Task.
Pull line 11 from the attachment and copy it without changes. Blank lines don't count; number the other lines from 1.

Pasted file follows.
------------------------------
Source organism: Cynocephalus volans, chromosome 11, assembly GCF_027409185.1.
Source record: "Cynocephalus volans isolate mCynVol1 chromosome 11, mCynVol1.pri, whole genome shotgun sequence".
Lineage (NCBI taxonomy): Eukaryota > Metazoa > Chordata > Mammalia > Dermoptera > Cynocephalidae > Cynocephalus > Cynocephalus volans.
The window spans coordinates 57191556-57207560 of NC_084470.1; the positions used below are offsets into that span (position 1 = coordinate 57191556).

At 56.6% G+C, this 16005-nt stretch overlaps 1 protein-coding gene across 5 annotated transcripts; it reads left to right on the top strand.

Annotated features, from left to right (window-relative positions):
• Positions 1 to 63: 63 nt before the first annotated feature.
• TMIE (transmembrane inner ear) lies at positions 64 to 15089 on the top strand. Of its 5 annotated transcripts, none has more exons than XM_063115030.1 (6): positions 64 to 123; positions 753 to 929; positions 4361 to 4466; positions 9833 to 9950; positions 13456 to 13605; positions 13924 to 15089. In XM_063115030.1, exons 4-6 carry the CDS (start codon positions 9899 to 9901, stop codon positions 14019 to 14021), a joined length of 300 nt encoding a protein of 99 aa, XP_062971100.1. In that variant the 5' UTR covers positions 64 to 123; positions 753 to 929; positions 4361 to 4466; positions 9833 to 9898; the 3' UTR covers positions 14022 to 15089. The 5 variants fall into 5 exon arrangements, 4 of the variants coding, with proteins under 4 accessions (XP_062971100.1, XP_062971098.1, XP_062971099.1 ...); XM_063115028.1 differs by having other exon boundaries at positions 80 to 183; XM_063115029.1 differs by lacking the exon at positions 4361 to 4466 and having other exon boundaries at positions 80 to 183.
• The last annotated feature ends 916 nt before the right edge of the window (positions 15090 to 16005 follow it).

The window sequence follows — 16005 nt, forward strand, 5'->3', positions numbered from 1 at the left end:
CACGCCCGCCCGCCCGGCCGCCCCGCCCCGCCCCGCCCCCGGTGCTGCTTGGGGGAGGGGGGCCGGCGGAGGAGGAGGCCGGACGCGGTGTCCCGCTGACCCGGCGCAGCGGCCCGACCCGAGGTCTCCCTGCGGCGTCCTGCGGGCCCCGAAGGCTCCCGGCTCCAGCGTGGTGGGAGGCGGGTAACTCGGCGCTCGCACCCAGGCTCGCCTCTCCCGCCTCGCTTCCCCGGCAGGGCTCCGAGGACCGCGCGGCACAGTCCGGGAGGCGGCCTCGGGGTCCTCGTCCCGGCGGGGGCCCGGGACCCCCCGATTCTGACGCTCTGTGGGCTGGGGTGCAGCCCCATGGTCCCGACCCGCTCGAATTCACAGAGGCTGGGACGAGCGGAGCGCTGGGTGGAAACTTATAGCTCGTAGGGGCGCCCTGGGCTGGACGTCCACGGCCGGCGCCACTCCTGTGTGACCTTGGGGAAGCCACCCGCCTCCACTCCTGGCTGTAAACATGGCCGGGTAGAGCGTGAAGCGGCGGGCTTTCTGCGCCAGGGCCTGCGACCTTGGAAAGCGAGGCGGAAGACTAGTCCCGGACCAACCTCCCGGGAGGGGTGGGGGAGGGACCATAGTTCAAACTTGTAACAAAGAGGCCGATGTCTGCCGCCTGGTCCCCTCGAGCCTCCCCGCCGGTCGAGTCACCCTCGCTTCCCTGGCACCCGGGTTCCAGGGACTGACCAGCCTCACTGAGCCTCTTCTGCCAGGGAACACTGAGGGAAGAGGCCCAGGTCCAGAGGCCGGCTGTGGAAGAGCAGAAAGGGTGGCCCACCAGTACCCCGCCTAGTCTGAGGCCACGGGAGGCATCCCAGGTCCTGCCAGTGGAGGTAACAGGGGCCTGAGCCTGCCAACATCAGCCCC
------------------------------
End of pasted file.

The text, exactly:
CACGCCCGCCCGCCCGGCCGCCCCGCCCCGCCCCGCCCCCGGTGCTGCTTGGGGGAGGGGGGCCGGCGGAGGAGGAGGCCGGACGCGGTGTCCCGCTGACCCGGCGCAGCGGCCCGACCCGAGGTCTCCCTGCGGCGTCCTGCGGGCCCCGAAGGCTCCCGGCTCCAGCGTGGTGGGAGGCGGGTAACTCGGCGCTCGCACCCAGGCTCGCCTCTCCCGCCTCGCTTCCCCGGCAGGGCTCCGAGGACCGCGCGGCACAGTCCGGGAGGCGGCCTCGGGGTCCTCGTCCCGGCGGGGGCCCGGGACCCCCCGATTCTGACGCTCTGTGGGCTGGGGTGCAGCCCCATGGTCCCGACCCGCTCGAATTCACAGAGGCTGGGACGAGCGGAGCGCTGGGTGGAAACTTATAGCTCGTAGGGGCGCCCTGGGCTGGACGTCCACGGCCGGCGCCACTCCTGTGTGACCTTGGGGAAGCCACCCGCCTCCACTCCTGGCTGTAAACATGGCCGGGTAGAGCGTGAAGCGGCGGGCTTTCTGCGCCAGGGCCTGCGACCTTGGAAAGCGAGGCGGAAGACTAGTCCCGGACCAACCTCCCGGGAGGGGTGGGGGAGGGACCATAGTTCAAACTTGTAACAAAGAGGCCGATGTCTGCCGCCTGGTCCCCTCGAGCCTCCCCGCCGGTCGAGTCACCCTCGCTTCCCTGGCACCCGGGTTCCAGGGACTGACCAGCCTCACTGAGCCTCTTCTGCCAGGGAACACTGAGGGAAGAGGCCCAGGTCCAGAGGCCGGCTGTGGAAGAGCAGAAAGGGTGGCCCACCAGTACCCCGCCTAGTCTGAGGCCACGGGAGGCATCCCAGGTCCTGCCAGTGGAGGTAACAGGGGCCTGAGCCTGCCAACATCAGCCCC